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Taming the Shaggy Beast: Letting Your Novel Write Itself

The laconic comedian, Stephen Wright, once said, “I’m writing a book. I’ve got the page numbers done.” Now there’s a man determined to tame the shaggy beast, as Henry James called the novel form. I don’t know about you, but I think I’d prefer a few more practical strategies for getting the job done than just imagining you’ve gotten to the end by putting the numbers on blank pages. So with that in mind, let’s start with the notion that our novels all exist, fully formed, in a pre-vocabulary state, and are just waiting for us to find the words [...]

By |2019-08-11T16:00:35-04:00August 11th, 2019|Uncategorized|0 Comments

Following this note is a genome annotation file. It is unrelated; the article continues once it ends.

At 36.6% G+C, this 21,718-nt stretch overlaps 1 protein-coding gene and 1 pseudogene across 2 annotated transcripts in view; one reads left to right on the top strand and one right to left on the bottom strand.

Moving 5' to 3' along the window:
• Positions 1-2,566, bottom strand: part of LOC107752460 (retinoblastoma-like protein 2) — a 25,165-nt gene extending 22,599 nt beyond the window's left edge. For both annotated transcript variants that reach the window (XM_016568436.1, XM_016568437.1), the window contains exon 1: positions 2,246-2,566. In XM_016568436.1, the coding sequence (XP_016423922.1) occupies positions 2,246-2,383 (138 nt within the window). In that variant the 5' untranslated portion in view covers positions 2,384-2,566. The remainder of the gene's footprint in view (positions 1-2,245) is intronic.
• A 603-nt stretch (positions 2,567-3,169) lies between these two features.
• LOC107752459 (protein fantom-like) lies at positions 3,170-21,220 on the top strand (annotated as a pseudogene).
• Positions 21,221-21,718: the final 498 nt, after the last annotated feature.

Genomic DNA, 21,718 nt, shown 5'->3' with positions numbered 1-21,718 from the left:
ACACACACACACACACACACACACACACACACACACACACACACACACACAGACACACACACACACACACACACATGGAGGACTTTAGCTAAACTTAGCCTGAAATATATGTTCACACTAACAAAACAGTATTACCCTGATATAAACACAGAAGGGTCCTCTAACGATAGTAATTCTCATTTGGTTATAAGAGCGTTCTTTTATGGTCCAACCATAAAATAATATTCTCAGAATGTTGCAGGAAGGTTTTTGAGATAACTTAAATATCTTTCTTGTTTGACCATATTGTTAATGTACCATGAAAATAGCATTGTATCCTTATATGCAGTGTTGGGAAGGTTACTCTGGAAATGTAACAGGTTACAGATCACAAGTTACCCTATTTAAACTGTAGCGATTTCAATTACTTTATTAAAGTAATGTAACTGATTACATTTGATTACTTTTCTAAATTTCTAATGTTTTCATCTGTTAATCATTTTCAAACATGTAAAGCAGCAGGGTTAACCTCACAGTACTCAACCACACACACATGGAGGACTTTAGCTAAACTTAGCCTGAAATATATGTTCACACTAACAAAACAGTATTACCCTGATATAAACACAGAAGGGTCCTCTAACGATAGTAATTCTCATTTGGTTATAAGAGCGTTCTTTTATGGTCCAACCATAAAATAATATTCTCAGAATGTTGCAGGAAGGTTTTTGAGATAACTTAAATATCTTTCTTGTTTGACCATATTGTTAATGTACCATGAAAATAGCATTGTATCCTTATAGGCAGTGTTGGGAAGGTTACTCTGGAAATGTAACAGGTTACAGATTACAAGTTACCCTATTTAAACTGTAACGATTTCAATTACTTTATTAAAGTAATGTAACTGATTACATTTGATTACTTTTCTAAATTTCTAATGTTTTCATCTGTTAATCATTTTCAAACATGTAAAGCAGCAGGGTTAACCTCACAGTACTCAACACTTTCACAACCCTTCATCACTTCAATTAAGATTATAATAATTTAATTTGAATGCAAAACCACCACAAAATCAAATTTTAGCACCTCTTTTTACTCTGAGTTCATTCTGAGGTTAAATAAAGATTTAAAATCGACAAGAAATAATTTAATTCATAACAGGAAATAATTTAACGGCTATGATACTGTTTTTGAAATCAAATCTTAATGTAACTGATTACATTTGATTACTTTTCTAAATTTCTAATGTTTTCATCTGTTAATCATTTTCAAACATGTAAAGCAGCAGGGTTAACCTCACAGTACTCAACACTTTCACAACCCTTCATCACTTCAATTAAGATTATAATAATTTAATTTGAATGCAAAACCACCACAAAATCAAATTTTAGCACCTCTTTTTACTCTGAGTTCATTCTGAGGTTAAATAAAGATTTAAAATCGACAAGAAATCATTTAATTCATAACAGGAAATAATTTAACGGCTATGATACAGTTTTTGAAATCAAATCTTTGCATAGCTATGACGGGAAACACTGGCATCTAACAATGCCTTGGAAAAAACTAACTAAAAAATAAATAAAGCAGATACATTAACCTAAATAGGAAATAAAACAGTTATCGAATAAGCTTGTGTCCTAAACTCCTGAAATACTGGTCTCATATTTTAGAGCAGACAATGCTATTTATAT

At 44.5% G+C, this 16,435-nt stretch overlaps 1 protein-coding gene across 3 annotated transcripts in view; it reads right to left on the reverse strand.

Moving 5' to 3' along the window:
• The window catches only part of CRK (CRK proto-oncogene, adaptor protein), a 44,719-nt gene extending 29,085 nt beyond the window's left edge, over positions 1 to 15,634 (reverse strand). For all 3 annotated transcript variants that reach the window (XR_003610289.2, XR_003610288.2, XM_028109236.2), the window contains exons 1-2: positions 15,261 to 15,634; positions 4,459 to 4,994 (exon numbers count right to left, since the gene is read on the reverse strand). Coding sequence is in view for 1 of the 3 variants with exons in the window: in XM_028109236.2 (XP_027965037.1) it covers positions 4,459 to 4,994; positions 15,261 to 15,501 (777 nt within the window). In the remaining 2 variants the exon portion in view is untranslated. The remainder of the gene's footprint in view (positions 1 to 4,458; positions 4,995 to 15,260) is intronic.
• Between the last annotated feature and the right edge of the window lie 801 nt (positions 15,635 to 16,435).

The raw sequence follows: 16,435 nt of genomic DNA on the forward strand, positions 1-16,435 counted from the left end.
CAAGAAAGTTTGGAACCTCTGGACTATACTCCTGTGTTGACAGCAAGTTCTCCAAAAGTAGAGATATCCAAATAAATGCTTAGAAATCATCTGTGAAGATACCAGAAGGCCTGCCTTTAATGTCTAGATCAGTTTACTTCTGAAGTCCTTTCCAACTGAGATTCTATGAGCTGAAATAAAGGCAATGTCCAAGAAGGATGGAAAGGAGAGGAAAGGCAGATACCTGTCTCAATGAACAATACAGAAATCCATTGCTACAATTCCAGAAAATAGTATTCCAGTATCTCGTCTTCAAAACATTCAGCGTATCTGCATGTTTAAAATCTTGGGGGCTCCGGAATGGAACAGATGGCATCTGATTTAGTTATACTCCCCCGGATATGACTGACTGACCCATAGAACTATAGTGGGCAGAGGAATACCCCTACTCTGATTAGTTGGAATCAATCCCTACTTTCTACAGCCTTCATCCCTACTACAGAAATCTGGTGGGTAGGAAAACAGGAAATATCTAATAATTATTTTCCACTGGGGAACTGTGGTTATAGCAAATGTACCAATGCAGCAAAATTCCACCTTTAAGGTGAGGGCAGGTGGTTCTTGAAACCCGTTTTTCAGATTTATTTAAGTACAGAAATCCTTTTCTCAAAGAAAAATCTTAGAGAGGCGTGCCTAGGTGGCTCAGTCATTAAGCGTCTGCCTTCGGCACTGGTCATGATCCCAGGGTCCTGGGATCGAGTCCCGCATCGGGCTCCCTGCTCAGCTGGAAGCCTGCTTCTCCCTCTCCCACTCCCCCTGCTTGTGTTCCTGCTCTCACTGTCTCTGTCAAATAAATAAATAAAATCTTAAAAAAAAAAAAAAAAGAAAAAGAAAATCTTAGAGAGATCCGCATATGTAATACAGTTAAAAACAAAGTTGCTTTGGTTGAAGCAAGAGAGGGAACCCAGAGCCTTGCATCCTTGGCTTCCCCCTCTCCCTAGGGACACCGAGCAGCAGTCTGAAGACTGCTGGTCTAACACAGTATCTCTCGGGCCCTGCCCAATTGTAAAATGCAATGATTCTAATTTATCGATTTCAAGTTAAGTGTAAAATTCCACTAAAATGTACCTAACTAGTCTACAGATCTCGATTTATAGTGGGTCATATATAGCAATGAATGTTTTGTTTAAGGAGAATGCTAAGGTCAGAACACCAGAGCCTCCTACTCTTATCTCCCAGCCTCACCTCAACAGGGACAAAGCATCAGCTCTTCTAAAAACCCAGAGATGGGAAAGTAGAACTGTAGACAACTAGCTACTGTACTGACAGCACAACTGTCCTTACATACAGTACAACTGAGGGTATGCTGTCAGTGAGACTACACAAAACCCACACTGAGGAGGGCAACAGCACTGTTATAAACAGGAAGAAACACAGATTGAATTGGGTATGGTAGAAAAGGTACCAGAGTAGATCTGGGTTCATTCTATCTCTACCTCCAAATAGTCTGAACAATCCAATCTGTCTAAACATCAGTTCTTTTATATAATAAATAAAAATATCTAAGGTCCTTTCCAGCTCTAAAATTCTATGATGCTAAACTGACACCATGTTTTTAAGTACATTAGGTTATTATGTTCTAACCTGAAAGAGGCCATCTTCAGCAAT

“Whatcha Doin’?”: Surviving a Writer’s Dry Season

I came back from teaching in the Miami of Ohio low-residency MFA program yesterday and found we’re still in the middle of a dry season here in Columbus. The lawns are brown and crunchy, and, truth be told, it depresses me to see them that way. Even those who are watering, or have irrigation systems, are having a hard time keeping up. The landscape makes me think of things ending, and not in that pretty, crisp-air, autumn sort of way. This dryness calls to mind a dormant land and a fallow period, one that suggests that things just might not [...]

By |2019-08-05T07:23:59-04:00August 5th, 2019|Blog|0 Comments

Teaching and Revising